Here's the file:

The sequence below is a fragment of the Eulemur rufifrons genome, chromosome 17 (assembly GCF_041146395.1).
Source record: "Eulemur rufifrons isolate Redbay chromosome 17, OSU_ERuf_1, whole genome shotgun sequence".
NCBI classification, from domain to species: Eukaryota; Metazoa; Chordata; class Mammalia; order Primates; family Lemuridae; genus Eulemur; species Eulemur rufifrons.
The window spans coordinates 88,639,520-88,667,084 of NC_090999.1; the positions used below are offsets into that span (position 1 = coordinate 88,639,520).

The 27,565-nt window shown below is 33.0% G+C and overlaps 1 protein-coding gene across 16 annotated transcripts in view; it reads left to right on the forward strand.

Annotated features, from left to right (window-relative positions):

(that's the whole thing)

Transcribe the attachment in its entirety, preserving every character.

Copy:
The sequence below is a fragment of the Eulemur rufifrons genome, chromosome 17 (assembly GCF_041146395.1).
Source record: "Eulemur rufifrons isolate Redbay chromosome 17, OSU_ERuf_1, whole genome shotgun sequence".
NCBI classification, from domain to species: Eukaryota; Metazoa; Chordata; class Mammalia; order Primates; family Lemuridae; genus Eulemur; species Eulemur rufifrons.
The window spans coordinates 88,639,520-88,667,084 of NC_090999.1; the positions used below are offsets into that span (position 1 = coordinate 88,639,520).

The 27,565-nt window shown below is 33.0% G+C and overlaps 1 protein-coding gene across 16 annotated transcripts in view; it reads left to right on the forward strand.

Annotated features, from left to right (window-relative positions):